The Whisker Chronicles

Whiskers are also known as vibrissa, from the latin vibrare "to vibrate". Vibrissa are the specialized hairs on mammals and the bristlelike feathers near the mouths of many birds. Their resonant design is symbolic of the energies, good and bad, that are reverberating throughout the natural world. Every living thing is connected and, by birthright, deserves to exist.

Celebrating Forty Years of the Endangered Species Act: Piping Plover

Photo courtesy of U.S. Fish and Wildlife Service

Photo courtesy of U.S. Fish and Wildlife Service

Scientific Name:   (Charadrius melodus)

Year Listed on the Endangered Species List:
  1985

Endangered Species Listing Status:  

Endangered in the Great Lakes watershed.
Threatened everywhere else.

Conservation Efforts and Partners: 

In one example, in collaboration with the Michigan Department of Natural Resources and the U.S. Fish and Wildlife Service, Francie Cuthbert of the University of Minnesota began to study the Great Lakes Piping Plover Population in the 1980s. With the help of graduate students, research fellows and field assistants (many of them zoo volunteers), work began for its recovery.  There are many partner agencies who provide assistance with research, nest monitoring and egg incubation.  Captive rearing and release methods have increased the number of breeding pairs from a low of 17 in 1981 to 63 by 2007.  The first year that orphaned piping plover chicks and abandoned eggs were captive reared and later successfully released as fledglings was 1998.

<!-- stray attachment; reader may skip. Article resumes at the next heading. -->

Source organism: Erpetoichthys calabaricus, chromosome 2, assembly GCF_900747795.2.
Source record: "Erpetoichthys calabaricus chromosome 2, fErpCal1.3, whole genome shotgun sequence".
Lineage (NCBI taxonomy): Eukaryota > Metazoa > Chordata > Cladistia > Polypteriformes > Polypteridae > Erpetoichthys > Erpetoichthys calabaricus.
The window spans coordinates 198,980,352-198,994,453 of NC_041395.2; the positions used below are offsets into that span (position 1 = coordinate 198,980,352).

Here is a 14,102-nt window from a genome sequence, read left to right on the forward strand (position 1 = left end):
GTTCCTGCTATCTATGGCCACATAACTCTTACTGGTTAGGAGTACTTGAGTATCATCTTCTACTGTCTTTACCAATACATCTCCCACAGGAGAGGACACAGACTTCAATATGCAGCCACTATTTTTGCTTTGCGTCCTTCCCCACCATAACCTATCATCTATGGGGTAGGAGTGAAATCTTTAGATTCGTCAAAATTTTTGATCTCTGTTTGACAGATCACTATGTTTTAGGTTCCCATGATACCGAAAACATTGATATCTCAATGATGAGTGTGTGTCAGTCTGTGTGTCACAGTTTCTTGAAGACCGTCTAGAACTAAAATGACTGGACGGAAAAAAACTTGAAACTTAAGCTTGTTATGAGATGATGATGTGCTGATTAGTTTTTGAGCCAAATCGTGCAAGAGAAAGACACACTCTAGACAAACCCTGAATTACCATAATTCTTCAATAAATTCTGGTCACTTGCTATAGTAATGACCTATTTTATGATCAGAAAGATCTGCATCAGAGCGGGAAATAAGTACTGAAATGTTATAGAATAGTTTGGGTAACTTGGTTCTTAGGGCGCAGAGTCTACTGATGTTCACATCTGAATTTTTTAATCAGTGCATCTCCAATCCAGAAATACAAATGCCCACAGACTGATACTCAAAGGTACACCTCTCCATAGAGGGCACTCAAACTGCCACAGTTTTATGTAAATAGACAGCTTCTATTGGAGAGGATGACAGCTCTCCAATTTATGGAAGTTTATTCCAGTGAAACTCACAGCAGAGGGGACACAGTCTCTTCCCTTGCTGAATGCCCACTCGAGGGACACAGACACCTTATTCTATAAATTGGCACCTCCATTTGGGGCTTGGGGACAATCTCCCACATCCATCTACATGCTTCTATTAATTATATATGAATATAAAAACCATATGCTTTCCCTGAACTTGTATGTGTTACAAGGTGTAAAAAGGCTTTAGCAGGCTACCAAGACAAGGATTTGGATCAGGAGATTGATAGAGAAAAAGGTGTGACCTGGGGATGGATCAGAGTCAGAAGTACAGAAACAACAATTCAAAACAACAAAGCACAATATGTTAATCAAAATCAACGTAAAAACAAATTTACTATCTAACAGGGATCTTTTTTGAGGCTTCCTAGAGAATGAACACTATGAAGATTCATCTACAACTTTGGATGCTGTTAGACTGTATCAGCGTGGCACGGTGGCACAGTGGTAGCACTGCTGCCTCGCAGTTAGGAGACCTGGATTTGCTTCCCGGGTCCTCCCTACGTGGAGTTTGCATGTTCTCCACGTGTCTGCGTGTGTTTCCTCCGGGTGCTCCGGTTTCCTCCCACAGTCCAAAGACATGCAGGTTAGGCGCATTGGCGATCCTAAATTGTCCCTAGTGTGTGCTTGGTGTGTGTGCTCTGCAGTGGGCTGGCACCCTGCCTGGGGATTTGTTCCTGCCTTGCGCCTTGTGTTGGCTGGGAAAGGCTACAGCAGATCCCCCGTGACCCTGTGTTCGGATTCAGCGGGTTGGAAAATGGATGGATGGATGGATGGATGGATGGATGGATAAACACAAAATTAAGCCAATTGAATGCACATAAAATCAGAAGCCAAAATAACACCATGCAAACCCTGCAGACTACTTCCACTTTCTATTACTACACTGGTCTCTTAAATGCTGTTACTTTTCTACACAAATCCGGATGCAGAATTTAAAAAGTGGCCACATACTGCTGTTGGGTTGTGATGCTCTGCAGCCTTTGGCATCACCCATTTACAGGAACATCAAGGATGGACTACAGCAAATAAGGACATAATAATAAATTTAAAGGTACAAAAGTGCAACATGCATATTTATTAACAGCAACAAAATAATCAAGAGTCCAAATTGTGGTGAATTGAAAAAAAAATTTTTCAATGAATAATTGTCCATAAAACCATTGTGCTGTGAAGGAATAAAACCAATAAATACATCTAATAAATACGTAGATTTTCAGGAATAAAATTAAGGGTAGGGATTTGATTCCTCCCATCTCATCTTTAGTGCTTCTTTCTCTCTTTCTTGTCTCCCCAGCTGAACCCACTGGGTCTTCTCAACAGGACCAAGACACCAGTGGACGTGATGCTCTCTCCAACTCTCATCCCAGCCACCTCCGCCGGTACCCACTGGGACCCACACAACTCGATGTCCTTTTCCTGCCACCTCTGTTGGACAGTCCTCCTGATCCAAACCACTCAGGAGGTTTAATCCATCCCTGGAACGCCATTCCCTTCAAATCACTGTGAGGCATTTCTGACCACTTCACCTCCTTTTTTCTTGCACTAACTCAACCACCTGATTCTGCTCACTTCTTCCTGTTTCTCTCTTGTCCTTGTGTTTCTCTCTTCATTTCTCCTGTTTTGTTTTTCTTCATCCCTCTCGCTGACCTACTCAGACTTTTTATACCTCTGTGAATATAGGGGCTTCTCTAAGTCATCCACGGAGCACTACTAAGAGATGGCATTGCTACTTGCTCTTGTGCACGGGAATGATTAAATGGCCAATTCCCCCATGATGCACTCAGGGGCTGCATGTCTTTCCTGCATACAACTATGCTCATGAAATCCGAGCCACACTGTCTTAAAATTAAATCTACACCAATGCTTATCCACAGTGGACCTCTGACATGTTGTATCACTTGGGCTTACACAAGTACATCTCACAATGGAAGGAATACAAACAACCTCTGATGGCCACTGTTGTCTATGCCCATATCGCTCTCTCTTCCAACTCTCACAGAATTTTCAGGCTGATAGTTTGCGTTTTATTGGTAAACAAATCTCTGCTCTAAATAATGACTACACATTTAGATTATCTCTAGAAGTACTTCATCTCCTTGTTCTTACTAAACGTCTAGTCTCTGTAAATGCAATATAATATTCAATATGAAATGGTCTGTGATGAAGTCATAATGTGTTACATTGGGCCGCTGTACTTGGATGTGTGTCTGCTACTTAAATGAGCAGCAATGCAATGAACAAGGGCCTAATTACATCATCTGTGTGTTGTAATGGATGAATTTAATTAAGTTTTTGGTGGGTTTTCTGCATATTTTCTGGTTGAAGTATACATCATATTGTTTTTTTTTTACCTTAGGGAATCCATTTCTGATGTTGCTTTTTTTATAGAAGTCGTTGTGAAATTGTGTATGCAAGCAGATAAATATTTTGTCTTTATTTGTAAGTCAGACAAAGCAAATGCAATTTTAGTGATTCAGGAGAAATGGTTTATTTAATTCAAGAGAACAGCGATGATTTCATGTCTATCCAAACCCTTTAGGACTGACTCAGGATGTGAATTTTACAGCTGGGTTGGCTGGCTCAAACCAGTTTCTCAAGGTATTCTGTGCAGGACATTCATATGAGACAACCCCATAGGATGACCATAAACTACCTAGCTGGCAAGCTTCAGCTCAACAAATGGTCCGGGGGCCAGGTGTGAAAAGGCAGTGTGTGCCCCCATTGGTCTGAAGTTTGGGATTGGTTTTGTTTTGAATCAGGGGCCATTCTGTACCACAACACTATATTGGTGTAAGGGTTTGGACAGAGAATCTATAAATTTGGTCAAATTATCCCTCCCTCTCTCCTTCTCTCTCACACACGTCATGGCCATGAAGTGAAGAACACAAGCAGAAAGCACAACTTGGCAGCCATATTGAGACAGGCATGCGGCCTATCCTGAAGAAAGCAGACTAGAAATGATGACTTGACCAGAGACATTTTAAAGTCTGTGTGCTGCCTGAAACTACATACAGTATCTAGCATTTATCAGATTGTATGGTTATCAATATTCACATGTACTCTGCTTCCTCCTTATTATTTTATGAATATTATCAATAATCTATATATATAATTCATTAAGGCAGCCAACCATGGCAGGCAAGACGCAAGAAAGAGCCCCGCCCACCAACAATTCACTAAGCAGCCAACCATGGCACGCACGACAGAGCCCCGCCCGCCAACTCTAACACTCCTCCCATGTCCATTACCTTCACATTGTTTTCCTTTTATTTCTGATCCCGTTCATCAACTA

Where Piping Plovers Live:  

Along the Atlantic Coast in Canada, some of the British Caribbean Islands, Florida, New York, New Jersey, Massachusetts, Maine, Rhode Island, Connecticut, New England, Delaware, Maryland, Virginia, South Carolina, and North Carolina in coastal dunes, savannas and grasslands.

Range map obtained at U.S. Fish and Wildlife Service.

Range map obtained at U.S. Fish and Wildlife Service.

What Piping Plovers Eat:  

Insects, small crustaceans, mollusks, marine worms, fly larvae, and beetles.

How Long Piping Plovers Live:  Up to 14 years.

Photos courtesy of U.S. Fish and Wildlife Service.

Photos courtesy of U.S. Fish and Wildlife Service.


How We Can All Help Piping Plovers:

Avoid disturbing nests, which can cause the parents to abandon them. Nests and eggs are often accidentally crushed by people and vehicles using the beaches so it is important to adhere to designated pathways.  Dogs should be leashed and cats not allowed outdoors as they will harass and kill birds.  Volunteer to help protect nests and eggs during breeding season by contacting your local Nature Center or Wildlife Sanctuary.

Please watch the following brief video to learn more about the collaborative efforts of many organizations in saving the piping plover.

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